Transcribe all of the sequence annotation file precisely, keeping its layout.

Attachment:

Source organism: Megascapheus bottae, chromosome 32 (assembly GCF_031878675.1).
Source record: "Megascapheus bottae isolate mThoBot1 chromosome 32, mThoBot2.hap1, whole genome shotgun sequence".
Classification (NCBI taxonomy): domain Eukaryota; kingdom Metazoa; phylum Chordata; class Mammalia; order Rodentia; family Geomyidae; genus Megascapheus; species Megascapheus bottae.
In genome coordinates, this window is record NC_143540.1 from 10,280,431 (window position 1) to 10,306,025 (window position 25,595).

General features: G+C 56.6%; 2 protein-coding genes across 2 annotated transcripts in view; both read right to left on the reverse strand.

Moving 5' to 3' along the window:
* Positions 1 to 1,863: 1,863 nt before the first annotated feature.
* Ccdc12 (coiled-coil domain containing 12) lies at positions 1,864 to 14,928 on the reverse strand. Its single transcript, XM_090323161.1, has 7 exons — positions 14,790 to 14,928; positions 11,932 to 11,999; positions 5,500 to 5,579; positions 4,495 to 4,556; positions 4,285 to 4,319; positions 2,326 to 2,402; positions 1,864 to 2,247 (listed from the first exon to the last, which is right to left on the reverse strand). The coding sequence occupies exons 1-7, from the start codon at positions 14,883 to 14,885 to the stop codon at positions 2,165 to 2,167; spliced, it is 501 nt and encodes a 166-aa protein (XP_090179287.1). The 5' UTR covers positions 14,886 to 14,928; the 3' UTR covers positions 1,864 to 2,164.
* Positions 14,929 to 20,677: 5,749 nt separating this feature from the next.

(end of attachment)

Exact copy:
Source organism: Megascapheus bottae, chromosome 32 (assembly GCF_031878675.1).
Source record: "Megascapheus bottae isolate mThoBot1 chromosome 32, mThoBot2.hap1, whole genome shotgun sequence".
Classification (NCBI taxonomy): domain Eukaryota; kingdom Metazoa; phylum Chordata; class Mammalia; order Rodentia; family Geomyidae; genus Megascapheus; species Megascapheus bottae.
In genome coordinates, this window is record NC_143540.1 from 10,280,431 (window position 1) to 10,306,025 (window position 25,595).

General features: G+C 56.6%; 2 protein-coding genes across 2 annotated transcripts in view; both read right to left on the reverse strand.

Moving 5' to 3' along the window:
* Positions 1 to 1,863: 1,863 nt before the first annotated feature.
* Ccdc12 (coiled-coil domain containing 12) lies at positions 1,864 to 14,928 on the reverse strand. Its single transcript, XM_090323161.1, has 7 exons — positions 14,790 to 14,928; positions 11,932 to 11,999; positions 5,500 to 5,579; positions 4,495 to 4,556; positions 4,285 to 4,319; positions 2,326 to 2,402; positions 1,864 to 2,247 (listed from the first exon to the last, which is right to left on the reverse strand). The coding sequence occupies exons 1-7, from the start codon at positions 14,883 to 14,885 to the stop codon at positions 2,165 to 2,167; spliced, it is 501 nt and encodes a 166-aa protein (XP_090179287.1). The 5' UTR covers positions 14,886 to 14,928; the 3' UTR covers positions 1,864 to 2,164.
* Positions 14,929 to 20,677: 5,749 nt separating this feature from the next.